There are a number of interesting posts out there for the video folk, which, increasingly, covers a lot of those who are formerly-known-as-print-people.
Three of the pieces come from the essential Andy Dickinson who has done a three-part series on kitting yourself out to shoot video. Part 1 covers the basics and some low-cost ways to get into the game; parts two and three up the ante to higher quality (and higher price) gear. It’s a nice, essential guide, but consider it a snapshot of a moment in time. New gear comes down the pike fairly regularly and the lower-end seems to get increasingly more versatile. (Link goes to Part 1: follow the internal links from there.)
Editor’s Weblog also has a three-parter on video up, under the general heading How Much Video: The 2007 boom; Figaro, from Handycam to in-house studio; and Nouvel Obs: TV-like shows, with an edge – a year in retrospect.
Part 1 hits some of the issues involved with newspapers and video, Part 2 provides details of how French daily Figaro plunges full-on into video with a 300,000-English-pound studio and fixed, broadcast-quality cameras. In Part 3, we get a look at the French weekly Le Nouvel Obs, which has had an in-house broadcast studio since December 2006 and produces 17 different shows.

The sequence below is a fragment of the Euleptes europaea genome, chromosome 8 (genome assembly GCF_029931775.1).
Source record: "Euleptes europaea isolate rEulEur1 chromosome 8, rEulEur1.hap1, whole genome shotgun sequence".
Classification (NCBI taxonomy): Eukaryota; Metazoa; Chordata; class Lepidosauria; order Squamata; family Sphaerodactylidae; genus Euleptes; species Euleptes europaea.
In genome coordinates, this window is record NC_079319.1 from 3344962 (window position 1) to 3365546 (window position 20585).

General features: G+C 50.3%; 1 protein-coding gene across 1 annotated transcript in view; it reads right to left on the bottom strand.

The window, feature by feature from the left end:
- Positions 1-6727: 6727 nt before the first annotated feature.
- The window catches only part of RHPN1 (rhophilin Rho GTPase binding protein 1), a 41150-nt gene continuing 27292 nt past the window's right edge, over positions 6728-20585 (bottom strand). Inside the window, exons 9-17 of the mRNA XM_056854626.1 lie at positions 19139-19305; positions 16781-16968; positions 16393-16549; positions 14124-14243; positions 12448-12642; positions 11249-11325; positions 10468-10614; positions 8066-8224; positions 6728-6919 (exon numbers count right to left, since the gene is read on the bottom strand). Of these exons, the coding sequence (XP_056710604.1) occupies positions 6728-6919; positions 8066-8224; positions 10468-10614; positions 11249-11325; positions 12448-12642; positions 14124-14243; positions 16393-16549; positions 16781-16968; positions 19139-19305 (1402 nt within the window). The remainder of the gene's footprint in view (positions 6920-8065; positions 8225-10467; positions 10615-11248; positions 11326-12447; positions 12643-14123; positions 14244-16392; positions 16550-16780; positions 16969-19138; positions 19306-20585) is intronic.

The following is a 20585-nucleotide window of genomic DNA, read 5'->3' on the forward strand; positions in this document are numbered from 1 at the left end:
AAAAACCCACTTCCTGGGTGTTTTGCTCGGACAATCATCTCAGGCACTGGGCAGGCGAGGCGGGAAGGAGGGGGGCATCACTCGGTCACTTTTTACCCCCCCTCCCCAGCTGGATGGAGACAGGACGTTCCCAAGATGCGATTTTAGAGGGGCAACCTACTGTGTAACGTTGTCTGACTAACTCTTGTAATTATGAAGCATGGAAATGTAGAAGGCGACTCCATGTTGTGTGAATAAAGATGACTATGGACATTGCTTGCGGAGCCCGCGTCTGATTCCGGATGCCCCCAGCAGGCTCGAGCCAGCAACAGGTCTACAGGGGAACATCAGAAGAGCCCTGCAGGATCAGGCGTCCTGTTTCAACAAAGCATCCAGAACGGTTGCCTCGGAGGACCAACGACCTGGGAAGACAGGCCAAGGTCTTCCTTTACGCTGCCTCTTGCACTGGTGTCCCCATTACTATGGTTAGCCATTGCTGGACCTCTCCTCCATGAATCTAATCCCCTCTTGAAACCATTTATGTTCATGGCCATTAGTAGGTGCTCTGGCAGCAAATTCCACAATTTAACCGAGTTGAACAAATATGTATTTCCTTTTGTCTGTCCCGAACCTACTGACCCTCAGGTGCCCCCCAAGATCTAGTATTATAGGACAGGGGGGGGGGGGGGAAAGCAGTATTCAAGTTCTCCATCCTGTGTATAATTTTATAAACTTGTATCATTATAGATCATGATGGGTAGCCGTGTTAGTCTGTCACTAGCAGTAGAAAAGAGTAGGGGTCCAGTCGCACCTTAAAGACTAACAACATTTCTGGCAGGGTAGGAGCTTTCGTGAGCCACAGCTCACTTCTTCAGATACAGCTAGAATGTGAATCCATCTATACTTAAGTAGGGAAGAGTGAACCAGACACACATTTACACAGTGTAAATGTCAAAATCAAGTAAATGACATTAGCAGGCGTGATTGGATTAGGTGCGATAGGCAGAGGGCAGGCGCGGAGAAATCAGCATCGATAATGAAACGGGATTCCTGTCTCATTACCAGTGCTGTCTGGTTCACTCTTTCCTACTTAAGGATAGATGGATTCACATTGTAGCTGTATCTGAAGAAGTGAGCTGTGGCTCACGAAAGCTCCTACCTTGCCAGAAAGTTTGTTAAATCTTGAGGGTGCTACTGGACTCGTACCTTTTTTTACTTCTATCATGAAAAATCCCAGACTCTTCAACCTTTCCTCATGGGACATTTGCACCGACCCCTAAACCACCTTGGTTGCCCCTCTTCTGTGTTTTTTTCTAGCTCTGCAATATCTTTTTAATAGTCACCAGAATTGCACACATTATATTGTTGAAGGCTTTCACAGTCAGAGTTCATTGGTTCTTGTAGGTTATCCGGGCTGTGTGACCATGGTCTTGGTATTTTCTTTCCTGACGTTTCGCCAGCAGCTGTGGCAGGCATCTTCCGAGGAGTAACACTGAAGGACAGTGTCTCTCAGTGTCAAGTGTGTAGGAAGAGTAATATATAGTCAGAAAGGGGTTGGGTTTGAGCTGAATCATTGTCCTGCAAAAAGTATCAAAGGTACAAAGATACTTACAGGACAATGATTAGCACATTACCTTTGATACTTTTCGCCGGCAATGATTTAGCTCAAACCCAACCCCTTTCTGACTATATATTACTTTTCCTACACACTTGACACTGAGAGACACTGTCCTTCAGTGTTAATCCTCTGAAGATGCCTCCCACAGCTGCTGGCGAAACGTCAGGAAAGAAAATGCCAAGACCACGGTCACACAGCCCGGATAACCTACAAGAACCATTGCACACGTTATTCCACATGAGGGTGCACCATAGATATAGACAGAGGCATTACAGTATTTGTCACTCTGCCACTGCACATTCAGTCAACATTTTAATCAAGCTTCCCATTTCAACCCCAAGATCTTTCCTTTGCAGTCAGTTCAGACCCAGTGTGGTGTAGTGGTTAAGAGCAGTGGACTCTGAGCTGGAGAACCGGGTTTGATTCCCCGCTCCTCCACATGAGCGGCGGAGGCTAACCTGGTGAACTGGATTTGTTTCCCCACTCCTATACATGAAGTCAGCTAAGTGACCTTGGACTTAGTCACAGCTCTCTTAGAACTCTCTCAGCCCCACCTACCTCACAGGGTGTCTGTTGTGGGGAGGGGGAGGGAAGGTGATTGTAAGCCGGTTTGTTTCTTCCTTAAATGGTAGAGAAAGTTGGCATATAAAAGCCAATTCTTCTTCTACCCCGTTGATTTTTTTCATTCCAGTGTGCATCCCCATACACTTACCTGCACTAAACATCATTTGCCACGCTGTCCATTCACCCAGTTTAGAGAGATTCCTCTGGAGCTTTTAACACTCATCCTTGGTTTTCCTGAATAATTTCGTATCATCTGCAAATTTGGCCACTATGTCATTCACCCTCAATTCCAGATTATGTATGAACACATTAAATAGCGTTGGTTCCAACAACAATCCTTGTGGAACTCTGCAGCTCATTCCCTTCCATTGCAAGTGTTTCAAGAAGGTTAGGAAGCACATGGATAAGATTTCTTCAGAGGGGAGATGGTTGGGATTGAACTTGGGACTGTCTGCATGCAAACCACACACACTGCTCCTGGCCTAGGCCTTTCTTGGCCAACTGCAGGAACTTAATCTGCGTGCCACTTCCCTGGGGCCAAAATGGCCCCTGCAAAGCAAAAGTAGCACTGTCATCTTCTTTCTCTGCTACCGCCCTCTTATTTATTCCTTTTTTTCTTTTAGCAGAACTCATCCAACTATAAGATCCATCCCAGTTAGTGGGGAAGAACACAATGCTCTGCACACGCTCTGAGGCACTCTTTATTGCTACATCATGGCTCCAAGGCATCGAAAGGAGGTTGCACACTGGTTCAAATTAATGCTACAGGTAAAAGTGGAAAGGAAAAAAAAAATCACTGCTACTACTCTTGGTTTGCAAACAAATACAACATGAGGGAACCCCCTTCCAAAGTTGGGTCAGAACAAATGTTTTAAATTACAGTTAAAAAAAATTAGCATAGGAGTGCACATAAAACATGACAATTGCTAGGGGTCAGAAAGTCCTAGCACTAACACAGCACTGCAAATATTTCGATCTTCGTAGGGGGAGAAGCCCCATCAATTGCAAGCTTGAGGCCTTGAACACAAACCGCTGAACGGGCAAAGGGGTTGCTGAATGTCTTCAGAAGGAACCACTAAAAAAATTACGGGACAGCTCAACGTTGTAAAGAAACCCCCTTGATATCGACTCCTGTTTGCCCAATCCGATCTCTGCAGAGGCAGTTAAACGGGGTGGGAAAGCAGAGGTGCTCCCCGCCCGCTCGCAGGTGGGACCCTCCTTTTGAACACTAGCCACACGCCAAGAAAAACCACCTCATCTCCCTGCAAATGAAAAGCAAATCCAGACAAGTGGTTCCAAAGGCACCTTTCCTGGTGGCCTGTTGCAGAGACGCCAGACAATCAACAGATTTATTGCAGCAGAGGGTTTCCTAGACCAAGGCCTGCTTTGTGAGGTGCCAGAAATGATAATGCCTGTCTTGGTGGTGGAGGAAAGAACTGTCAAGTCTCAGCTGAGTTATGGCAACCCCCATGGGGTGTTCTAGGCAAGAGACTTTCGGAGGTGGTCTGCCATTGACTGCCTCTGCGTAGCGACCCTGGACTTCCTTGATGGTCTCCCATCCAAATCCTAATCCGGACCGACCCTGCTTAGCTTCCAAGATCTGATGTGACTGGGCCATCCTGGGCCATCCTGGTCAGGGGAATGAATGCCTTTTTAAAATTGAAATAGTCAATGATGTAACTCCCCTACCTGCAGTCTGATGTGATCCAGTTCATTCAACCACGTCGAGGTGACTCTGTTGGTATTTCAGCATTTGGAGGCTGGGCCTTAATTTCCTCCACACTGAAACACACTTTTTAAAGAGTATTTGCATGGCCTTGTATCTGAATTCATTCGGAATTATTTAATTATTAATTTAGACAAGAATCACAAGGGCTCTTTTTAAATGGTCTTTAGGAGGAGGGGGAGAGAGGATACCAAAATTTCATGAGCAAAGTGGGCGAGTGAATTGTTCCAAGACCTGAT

I found parts 2 and 3 especially interesting. I don’t know enough about press culture in France to really understand how these large-scale video operations fit in. But it is worthwhile to note that neither of these come from convergence with existing TV operations: these are print plays.
Finally, Colin Mulvany is a relatively new blogger on the newspaper multimedia front, but he’s come out of the gates quickly and strongly. His post What we can learn from TV news shooters has drawn rave reviews from Deborah Potter, one of the authors of Advancing the Story: Broadcast Journalism in a Multimedia World (which I recommend) and the occasionally prickly but almost always spot-on Lenslinger, Stewart Pittman.
Read all three posts: Colin’s original is great and what’s added to it by the other two expand on the ideas.